Meals on a budget

Meals on a budget

Money's tight and for many people, it's a challenge to find ways to save money on food without cutting corners on nutrition.



CBC Live Right Now asked the chefs from three community food centres and a nutritionist for budget-friendly, healthy meal ideas. Here are some of their recipe suggestions:


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Community chefs

The three chefs from Stratford, Ont.'s The Local, Toronto's The Stop and Perth, Ont.'s The Table community centres tried to stick to "affordable, healthy and simple recipes that feature seasonal ingredients," says Christina Palassio, Community Food Centres Canada's communications manager.


The Nutritious Food Basket



The Nutritious Food Basket (NFB) is a tool that measures the cost and affordability of healthy eating. It is based on Health Canada's National Nutritious Food Basket and represents recommendations outlined in Canada's Food Guide. Regional health units in many provinces gather this information from local grocery stores each year. The NFB differs from region to region due to produce availability.


For example, in May 2012, the Region of Waterloo Public Health department estimated the weekly cost for a family of four (man 31 to 50 years old, woman 31 to 50 years old, boy 14 to 18 years old and girl four to eight years old) to be $176.87.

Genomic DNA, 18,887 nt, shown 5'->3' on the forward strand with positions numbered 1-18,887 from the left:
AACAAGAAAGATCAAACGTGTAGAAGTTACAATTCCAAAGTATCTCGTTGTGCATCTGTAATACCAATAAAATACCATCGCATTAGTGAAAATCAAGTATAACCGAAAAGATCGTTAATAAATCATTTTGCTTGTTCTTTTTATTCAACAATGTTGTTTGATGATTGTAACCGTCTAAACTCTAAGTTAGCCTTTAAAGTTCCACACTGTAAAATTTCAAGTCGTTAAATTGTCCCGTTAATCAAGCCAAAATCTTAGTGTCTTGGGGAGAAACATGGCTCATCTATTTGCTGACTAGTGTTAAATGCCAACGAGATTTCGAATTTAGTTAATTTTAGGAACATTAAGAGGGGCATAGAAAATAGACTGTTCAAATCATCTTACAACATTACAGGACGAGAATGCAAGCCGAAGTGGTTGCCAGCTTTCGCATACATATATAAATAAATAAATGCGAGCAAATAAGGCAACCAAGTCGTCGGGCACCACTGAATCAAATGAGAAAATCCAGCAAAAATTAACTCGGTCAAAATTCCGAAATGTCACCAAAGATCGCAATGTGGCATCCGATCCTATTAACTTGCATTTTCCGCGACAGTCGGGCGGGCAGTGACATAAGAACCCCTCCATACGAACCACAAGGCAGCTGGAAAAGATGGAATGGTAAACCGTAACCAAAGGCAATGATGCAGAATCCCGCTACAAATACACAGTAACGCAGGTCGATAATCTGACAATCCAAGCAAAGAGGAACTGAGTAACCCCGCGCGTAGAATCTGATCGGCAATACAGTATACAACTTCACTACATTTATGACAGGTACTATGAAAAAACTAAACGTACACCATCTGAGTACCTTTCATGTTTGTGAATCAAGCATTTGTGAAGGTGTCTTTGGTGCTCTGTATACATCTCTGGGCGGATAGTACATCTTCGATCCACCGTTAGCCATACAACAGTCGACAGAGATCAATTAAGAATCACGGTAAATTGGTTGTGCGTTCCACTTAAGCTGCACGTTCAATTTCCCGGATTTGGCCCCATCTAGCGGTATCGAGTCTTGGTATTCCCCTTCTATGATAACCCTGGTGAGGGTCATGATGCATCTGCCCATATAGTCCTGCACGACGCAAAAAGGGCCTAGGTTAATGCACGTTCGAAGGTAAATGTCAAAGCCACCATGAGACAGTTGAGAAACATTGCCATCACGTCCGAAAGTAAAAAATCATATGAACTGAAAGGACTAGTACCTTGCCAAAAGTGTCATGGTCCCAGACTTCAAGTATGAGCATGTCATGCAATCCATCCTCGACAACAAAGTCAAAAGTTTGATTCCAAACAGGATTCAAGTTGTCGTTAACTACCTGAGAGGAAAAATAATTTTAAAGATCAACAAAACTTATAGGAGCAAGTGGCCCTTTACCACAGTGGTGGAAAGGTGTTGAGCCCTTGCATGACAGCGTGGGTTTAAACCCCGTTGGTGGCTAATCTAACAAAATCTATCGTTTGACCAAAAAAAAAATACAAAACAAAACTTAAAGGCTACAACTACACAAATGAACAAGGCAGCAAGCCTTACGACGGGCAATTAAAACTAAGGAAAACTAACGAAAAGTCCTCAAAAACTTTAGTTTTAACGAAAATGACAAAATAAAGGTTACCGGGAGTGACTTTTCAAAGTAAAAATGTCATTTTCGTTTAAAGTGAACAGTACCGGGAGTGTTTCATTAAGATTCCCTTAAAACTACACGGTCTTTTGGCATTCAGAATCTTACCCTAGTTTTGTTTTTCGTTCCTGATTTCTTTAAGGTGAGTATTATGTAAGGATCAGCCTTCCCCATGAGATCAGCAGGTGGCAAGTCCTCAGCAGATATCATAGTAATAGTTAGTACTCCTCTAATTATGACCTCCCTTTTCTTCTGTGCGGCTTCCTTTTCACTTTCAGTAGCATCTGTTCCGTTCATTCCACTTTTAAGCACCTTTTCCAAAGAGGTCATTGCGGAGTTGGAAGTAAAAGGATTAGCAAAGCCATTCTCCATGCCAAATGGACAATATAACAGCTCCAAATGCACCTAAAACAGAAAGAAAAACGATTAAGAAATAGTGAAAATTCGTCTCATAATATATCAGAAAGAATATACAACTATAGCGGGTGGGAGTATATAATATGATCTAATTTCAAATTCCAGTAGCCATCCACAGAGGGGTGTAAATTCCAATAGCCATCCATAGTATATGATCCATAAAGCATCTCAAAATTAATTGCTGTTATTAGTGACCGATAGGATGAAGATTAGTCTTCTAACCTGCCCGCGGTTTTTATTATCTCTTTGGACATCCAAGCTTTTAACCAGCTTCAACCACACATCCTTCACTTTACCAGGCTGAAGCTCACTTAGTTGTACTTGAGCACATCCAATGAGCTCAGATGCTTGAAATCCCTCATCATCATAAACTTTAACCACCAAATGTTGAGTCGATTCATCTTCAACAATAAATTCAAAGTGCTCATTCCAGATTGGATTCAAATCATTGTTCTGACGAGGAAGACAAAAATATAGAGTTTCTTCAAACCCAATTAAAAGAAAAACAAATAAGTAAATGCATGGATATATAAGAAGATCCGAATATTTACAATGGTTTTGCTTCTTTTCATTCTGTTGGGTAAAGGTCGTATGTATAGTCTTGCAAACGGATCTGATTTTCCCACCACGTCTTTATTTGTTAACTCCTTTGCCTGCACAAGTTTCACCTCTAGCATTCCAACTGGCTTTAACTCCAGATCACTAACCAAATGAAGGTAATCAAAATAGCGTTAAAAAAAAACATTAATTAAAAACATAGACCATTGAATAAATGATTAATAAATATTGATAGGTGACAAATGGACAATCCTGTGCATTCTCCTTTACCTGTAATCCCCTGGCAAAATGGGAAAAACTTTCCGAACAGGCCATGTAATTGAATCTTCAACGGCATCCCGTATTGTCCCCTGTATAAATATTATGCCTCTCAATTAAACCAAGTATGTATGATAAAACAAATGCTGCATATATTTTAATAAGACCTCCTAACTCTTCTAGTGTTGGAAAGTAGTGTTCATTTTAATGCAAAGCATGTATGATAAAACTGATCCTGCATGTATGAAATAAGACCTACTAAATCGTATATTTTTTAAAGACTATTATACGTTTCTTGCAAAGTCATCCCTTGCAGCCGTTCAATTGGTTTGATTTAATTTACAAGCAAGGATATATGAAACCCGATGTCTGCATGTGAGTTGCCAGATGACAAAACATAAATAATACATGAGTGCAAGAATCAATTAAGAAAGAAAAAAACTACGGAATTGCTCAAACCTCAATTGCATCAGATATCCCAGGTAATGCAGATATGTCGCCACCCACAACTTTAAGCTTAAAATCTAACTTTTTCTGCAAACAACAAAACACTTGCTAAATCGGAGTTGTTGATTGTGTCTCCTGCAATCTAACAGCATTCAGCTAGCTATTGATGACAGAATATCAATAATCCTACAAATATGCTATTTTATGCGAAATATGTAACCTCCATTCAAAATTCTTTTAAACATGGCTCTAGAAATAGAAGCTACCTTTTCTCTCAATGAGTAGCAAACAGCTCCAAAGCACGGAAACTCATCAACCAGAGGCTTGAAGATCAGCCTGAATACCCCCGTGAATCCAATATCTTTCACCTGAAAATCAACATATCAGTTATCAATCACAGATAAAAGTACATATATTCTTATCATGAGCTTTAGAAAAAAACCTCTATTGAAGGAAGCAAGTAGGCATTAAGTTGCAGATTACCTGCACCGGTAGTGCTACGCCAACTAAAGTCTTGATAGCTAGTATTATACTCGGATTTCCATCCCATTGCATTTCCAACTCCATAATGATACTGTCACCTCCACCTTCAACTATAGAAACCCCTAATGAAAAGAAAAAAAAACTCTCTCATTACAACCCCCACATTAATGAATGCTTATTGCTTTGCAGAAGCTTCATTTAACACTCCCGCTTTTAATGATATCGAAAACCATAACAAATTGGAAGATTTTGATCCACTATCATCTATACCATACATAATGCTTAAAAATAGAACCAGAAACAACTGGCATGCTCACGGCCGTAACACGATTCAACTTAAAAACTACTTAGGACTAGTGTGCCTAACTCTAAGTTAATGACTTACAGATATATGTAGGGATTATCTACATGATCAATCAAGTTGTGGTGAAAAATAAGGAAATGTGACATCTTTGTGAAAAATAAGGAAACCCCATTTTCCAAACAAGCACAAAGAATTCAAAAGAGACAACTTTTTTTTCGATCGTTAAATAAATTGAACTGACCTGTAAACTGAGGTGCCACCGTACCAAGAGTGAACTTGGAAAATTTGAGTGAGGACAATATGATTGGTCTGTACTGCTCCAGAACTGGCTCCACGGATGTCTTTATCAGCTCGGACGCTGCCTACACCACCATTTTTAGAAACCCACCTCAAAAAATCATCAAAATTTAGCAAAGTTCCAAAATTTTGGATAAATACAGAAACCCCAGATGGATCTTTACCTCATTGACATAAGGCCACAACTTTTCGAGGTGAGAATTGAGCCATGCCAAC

The mission of the community food centres: bring people together to grow, cook, share and advocate for good food.


"These low-cost and healthy recipes are prepared in community kitchens that increase access to healthy food, food skills and nutritional information in low-income communities," says Palassio.


Tips to create meals on a budget

Save money by eating at home, planning ahead and stocking your pantry and freezer with staples when they go on sale.


Base meals on these healthy, less expensive choices, suggests nutrition consultant Shannon Crocker:


Make more meatless meals with protein and fibre-packed legumes. Cook into stews, soups, stirfries or topped on salads. Use meat as a condiment, not the main meal item.


Homemade soups use inexpensive ingredients. You can feed a family with one meal. Plus, they are super simple to make, and you can always change them up!


Eggs are versatile and inexpensive: make a quick quiche, French toast or frittata for dinner.


Frozen vegetables and fruit are just as nutritious as fresh and can be less expensive, especially out of season. Try spinach, kale, green peas for soups and pasta dishes. Frozen fruit is a great topper for whole-grain pancakes or whirled into smoothies.


Canned light tuna or salmon (packed in water, low sodium) can be added to pastas, casseroles or sandwiches.


A jar of natural peanut butter goes a long way. Switch up peanut butter sandwiches by adding banana, thinly-sliced apple or shredded carrot.


Use oats for oatmeal, make-your-own granola bars or breakfast cereal: satisfying, nutritious and inexpensive.



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